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"Cash in the Attic"

HDTV’s Luke returns
to Madison for appraisal event

By Konnie McCollum
Staff Writer

(September 2007) – Don’t throw away that dusty little table sitting in the shed or that old ceramic vase decorated in chartreuse and orange flowers that’s been in the attic for decades. Both of those items may be priceless treasures waiting to be discovered.

Tim Luke

Photo provided

Expert appraiser Tim Luke will
discuss the changing values of
collectibles when he speaks at
the Lanier Mansion event.

That’s exactly what expert appraiser Tim Luke, from the popular HDTV cable network series “Cash in the Attic,” will discuss when he speaks at the Lanier Mansion at 7 p.m. Friday, Sept. 7. After the discussion, Luke will conduct a short auction, during which attendees will be able to bid on a variety of donated items, including the opportunity to have a private “Cash in the Attic” experience with him in their own home on Sunday, Sept. 9. Guests will also be able to bid on a chance to sit with Luke during a 10 a.m. to 4 p.m. Appraisal Day Program on Saturday, Sept. 8, at the mansion and observe the appraisal process.
The admission fee for the Friday evening discussion will be $10, which includes a wine and cheese reception which precedes the event at 6:30 p.m.
At the Appraisal Day Program, participants will be able to bring up to four items, excluding guns, knives, coins, stamps and fine jewelry, and have them appraised. The cost to get each item appraised is $10, and the appraisals will be done on a first-come, first-served basis.
Later that evening, Luke will be the honored guest of the “Black and White Gala,” a fundraiser that will be held on the Lanier Mansion grounds. Proceeds from the “Cash in the Attic” programs and the Gala will benefit the Lanier Mansion Foundation.
Luke, in an August telephone interview, said he loved visiting Madison last year. “Madison is a wonderful slice of Americana and we really enjoyed our visit,” he said. “From the restaurants to the hospitality of the people, everything was just great.”
Luke, who grew up in Ohio but currently resides in Hobe Sound, Fla., said he stumbled into the business of appraising. “My father is a pack rat, so it’s simply in my genes,” he said.
He went to work at the famous Christie’s Auction House in New York City, where he received his training. He was the director of the collectibles department thee and oversaw sales of animation art, Hollywood posters, entertainment memorabilia, sports collectibles and comic art.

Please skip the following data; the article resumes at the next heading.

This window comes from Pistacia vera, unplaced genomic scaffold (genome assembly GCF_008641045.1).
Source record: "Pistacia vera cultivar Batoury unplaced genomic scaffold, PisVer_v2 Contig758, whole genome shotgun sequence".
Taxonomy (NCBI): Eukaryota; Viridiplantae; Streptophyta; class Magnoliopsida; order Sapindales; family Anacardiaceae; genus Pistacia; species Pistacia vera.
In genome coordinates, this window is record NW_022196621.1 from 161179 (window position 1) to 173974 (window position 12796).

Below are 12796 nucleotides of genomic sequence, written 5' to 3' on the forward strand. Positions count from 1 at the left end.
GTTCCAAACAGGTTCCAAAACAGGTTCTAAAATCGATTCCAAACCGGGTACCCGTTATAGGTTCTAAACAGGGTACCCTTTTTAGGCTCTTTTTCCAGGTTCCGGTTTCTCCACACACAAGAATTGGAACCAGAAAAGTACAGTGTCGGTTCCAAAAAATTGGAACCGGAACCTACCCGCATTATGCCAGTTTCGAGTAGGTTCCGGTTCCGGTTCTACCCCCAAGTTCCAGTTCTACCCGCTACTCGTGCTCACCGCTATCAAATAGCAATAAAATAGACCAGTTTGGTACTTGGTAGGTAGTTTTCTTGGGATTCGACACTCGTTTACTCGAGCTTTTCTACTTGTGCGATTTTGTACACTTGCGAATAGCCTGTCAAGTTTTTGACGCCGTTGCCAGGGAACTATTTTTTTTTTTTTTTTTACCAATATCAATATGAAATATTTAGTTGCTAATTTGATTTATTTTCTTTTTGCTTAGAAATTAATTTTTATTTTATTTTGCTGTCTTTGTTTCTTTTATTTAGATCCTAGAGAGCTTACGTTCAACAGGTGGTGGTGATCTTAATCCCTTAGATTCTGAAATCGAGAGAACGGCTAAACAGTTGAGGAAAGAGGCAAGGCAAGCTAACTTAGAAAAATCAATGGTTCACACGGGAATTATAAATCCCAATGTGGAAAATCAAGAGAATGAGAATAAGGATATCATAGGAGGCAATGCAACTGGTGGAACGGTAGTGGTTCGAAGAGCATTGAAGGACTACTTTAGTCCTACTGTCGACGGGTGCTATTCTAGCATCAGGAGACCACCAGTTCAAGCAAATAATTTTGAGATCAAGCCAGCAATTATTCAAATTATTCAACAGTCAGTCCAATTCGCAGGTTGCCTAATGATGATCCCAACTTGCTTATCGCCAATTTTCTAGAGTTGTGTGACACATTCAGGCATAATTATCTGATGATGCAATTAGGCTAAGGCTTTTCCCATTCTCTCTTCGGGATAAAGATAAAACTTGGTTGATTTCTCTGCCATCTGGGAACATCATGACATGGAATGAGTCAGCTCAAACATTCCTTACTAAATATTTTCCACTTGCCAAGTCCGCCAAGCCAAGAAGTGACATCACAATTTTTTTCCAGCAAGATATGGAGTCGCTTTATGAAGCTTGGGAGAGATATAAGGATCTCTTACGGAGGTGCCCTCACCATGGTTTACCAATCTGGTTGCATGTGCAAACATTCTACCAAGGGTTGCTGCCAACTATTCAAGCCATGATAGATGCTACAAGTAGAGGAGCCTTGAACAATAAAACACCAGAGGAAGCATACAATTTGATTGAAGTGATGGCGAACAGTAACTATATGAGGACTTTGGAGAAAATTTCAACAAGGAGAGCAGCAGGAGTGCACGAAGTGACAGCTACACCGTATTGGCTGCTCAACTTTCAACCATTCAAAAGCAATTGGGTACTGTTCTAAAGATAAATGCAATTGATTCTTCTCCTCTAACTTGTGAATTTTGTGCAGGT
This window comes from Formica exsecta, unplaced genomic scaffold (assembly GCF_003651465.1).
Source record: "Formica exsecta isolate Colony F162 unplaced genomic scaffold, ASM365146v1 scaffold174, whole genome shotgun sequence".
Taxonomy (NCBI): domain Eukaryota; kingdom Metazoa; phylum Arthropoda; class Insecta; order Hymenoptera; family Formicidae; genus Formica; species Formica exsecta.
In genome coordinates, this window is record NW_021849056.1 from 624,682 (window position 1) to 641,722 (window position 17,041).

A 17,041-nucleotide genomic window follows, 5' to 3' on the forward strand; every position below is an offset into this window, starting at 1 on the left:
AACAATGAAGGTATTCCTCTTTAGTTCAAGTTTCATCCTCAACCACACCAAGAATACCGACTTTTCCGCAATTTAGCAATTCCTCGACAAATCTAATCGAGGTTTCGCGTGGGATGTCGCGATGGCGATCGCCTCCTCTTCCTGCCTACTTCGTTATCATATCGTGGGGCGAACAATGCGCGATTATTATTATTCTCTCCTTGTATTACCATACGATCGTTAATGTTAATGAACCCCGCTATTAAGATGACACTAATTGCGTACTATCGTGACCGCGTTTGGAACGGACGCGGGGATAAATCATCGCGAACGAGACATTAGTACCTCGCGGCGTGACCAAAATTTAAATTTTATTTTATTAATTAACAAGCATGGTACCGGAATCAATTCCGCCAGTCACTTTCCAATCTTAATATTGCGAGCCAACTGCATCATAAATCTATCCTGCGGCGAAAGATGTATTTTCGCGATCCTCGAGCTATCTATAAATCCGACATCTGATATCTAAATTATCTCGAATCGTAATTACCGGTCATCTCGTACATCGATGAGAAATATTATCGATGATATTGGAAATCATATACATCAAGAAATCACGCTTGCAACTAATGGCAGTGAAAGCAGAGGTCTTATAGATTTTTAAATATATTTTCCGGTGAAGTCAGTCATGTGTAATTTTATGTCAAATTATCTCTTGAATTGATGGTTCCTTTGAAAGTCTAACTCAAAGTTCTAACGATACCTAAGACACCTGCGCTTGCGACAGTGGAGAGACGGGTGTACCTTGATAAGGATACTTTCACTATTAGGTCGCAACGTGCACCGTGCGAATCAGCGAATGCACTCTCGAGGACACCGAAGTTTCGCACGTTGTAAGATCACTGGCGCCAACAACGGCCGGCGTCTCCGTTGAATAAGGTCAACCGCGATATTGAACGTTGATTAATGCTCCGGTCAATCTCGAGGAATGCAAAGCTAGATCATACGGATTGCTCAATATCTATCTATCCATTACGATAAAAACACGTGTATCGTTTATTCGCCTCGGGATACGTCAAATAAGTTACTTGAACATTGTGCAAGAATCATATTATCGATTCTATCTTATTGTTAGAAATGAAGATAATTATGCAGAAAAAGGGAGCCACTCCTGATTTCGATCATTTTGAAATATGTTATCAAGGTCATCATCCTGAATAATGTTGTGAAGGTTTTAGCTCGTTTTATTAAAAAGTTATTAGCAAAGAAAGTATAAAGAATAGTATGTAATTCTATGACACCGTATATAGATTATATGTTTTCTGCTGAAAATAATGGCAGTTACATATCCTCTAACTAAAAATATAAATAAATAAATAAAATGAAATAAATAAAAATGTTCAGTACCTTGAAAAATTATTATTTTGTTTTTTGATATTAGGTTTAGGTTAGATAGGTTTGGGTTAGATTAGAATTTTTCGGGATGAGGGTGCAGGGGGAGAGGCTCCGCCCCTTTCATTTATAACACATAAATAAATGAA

During his time at Christie’s, Luke was part of many high profile sales including the first-ever Pez dispenser sale, the first-ever all G.I. Joe sale, which brought in a record $5,750 for one of the action figures, and the amazing $640,500 sale of a Honus Wagner baseball card.
During the Friday night talk, Luke plans to discuss how the collectible and antiques markets work. “I want to help people to understand how the value of these items can change,” he explained.
He compared the changing values of collectibles to changes in the stock and housing markets. “Most people don’t understand that the value of these items can go up and down, just like housing and stock prices.”
“Tim is a very entertaining guy, and he will present another fast-paced and enjoyable program this year,” said Lanier Mansion site manager Gerry Reilly.
Reilly was the key figure in getting “Cash in the Attic” and Luke to come to Madison. Before coming to Madison to work at Lanier, Reilly worked in Wheeling, W.V., for 20 years at Oglebay Mansion and Museum. When he left there, the person who took over for him knew Luke. Reilly became acquainted with Luke through that contact and convinced him to come to Madison for a show.
“I met him and talked about Madison, and he agreed to do it,” said Reilly.
This will be the second consecutive year for the show at the Lanier Mansion. At last year’s appraisals, an unusual church Bible from the 1700s was appraised at $10,000. “Usually family Bibles are not worth that kind of money, but this one was extremely unusual,” said Reilly.
Most of the other items brought to be appraised were decorative ceramics and glass, artwork and a few pieces of furniture. “There were some that were disappointed because they though they really had something,” said Reilly. “Then there were others that were pleasantly surprised.”
Luke said that most of the time, if people genuinely don’t know whether they have something valuable, they are grateful for his appraisal. However, many times the people who think they have something really priceless can be disappointed to find their item is worthless.

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